While women’s giving circles are a growing phenomenon in the United States, we thought it would be interesting to touch down in the real world with a giving circle that has newly arrived on the scene: Waterbury, Connecticut’s Inaugural Women’s Giving Circle.Read More
Sharing food: one of the ultimate human communing experiences. Now imagine sharing food with a group of generous women who, like you, want to make every dollar they give to charity count toward helping women and girls and addressing gender equality in developing countries.
Welcome to Dining for Women (DFW), a global giving circle dedicated to funding social change for women and girls. At monthly potluck dinners, members come together and discuss today’s issues impacting women and girls, particularly the organizations being funded that month, and in the process, these 8,000-plus women raise more than a million dollars annually to fight for gender equity. Dining for Women was founded in 2003, and many chapters have already had 10 or even 15 year anniversaries.Read More
Editor’s Note: The following guest post is written by Dr. Froswa Booker-Drew, philanthropist and founding officer of the HERitage Giving Fund.
As a child, I saw my parents in Shreveport, Louisiana helping others. At the time, I didn’t realize that the trips to visit the sick, the donations to those in need or even delivering cooked meals, were part of philanthropy in my community. My involvement in service began as a teen volunteering and has not stopped. I have made a life of giving. I now call myself a philanthropist, something I would not have called myself years ago because I didn’t realize that, like my parents, I was a part of this work.Read More
“I remember standing up at a conference 16 or 17 years ago and saying that my dream is that there will be a women’s giving circle in every city in America,” says Sondra Shaw Hardy. “I feel that my goal now is to take giving circles worldwide.” To that end, Shaw Hardy is starting a new organization called Women’s Giving Circles International, which will make expanding the giving circle model globally its primary goal.Read More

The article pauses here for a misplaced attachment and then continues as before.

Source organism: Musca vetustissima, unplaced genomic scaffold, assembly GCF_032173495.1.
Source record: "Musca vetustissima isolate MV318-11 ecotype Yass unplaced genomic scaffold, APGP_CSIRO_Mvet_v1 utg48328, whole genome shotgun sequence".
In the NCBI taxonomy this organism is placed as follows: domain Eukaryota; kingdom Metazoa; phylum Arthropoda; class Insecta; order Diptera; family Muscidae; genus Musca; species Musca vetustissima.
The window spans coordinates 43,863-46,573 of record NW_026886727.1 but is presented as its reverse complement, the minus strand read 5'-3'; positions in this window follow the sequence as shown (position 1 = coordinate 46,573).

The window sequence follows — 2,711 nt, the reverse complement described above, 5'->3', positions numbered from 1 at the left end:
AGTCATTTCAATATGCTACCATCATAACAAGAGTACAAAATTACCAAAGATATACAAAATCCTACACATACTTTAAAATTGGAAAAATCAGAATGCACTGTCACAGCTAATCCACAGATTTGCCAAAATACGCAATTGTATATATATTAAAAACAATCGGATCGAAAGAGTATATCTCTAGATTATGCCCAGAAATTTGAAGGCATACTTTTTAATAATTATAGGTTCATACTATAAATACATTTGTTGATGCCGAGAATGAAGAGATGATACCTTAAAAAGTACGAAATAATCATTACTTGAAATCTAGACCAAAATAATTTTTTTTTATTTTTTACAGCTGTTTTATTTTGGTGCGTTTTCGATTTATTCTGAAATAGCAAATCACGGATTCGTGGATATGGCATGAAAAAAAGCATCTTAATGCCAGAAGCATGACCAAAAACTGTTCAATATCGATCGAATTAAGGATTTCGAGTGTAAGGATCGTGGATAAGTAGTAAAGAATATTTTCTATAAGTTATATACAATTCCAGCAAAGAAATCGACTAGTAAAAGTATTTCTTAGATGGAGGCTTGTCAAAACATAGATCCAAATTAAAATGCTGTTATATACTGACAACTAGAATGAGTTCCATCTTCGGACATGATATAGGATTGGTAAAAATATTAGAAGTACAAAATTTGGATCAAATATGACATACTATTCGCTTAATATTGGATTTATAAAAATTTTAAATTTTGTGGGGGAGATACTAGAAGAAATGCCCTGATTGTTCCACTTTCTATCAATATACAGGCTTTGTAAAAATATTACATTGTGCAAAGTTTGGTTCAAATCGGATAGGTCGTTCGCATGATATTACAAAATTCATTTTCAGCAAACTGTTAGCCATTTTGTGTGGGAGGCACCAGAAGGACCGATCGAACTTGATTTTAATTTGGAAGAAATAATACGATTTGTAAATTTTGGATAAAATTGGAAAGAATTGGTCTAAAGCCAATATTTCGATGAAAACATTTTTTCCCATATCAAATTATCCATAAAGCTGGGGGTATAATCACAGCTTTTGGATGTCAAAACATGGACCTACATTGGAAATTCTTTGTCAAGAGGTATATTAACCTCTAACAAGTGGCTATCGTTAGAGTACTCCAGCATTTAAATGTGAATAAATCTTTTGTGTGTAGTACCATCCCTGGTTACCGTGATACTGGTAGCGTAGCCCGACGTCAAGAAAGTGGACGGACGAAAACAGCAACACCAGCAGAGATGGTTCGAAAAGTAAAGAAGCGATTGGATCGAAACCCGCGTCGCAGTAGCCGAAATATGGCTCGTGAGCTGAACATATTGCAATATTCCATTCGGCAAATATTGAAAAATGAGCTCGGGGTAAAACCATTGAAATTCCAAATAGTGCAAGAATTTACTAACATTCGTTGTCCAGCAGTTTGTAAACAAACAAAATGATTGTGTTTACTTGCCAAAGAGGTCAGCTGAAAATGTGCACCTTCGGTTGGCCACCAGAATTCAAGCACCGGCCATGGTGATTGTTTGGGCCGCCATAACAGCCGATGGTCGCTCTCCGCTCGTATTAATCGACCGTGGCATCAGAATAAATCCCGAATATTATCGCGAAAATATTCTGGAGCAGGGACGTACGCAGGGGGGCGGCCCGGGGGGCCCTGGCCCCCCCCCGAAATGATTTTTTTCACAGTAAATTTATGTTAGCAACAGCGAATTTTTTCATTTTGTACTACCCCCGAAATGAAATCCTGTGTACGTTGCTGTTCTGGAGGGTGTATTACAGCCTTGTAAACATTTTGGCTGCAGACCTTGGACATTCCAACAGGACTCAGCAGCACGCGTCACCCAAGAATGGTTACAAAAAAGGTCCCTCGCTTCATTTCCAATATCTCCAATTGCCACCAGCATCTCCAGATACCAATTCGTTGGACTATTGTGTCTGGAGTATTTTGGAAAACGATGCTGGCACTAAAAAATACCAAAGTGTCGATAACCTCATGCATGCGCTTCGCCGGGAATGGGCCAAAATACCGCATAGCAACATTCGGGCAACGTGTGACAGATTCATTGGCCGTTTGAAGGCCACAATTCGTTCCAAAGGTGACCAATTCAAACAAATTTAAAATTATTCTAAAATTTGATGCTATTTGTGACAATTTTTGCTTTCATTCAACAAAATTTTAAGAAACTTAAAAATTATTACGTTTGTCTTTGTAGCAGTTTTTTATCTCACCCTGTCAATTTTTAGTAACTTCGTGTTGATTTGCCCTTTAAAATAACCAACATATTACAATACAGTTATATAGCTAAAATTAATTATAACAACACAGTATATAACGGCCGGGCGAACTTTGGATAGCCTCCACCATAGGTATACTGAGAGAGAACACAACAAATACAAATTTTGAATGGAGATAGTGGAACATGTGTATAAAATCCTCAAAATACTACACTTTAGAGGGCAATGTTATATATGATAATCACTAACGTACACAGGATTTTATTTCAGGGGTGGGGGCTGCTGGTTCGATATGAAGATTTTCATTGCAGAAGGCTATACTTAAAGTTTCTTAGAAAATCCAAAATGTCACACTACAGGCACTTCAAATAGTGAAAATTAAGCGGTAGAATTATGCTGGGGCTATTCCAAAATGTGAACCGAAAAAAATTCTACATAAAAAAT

2017 was a tremendous year to be writing about gender equality philanthropy. In the wake of Trump’s election in 2016, women in progressive circles rallied their resources for fighting back against the coming regression. Our top ten posts help to recall the many ways that women joined the resistance and continued the fight. At #6, for example, Emily Nielsen Jones delves into the experience of coming together for the Women’s March last January. Meanwhile, at #2, one of the most unusual giving circles in the country celebrates its ability to reach women on the other side of the globe. At #5, we hear from Kimberle Crenshaw, law scholar and fierce advocate for philanthropy to reach out more to women and girls of color.Read More
With Christmas over, it’s now time to get down to business and develop a strong agenda for 2018. At the top of that agenda for progressive donors, in my opinion, is repealing the Trump Tax that recently passed. This legislation does more to hurt the middle class and nonprofits than can be tolerated in a society that still prides itself on equality and freedom.
Here are just a few choice details about how this law will deter giving for the middle and upper middle class. The law’s discouragement of itemized deductions by raising the standard deduction for married couples to $24,000, is estimated to reduce the number of itemized tax returns from the current 30% to only 5%. That means only 5% of people will have enough charitable and other deductions to qualify for itemizing their taxes. This change strikes a devastating blow to families in the $70,000 to $200,000 income level, who often stretch their giving in order to qualify for the charitable tax exemption at $12,000. Between the mortgage interest deduction and the charitable deduction, some middle class families would be able to qualify for the $12,000 deduction threshold. By giving an extra two or three thousand or more, they are often supporting nonprofits in the community (their local church, food bank, or domestic violence shelter) getting a tax break, too.Read More
We know from the research coming out of the Women’s Philanthropy Institute that giving circles are growing, and women’s giving circles in particular are on the rise. But what does a giving circle really look like on the ground? How do they make decisions that are well-informed and that carry out the group’s intentions?Read More
An interesting new tool called Storify helps to aggregate a social media conversation into a story. This is the first one I have created, and it was pretty easy!
The Storify helps to see who participated and to review what everyone said. We had some excellent questions and commentary, including participation from PBS To the Contrary, Philanthropists Ruth Ann Harnisch (disclosure: she is a sponsor of Philanthropy Women) and Jacki Zehner, as well as many nonprofits and women’s funds. Check it out!
We all have a unique journey in giving, and now that my journey has landed squarely on feminist philanthropy, I am excited to host a Twitter chat on National Philanthropy Day, to discuss my journey as a giver and to learn about your journey. I believe that by conversing, we can do more than we realize to help each other along the way.
The Twitter Chat will take place on National Philanthropy Day, Wednesday, November 15th, at 11 AM EST it, and will last for one hour. The chat is being hosted by Women Thrive Alliance, one of our spotlight organizations, and will focus on the following:
Topic: The Added Value of Funding Women’s Rights Organizations
Discussant: @philanthrowomenRead More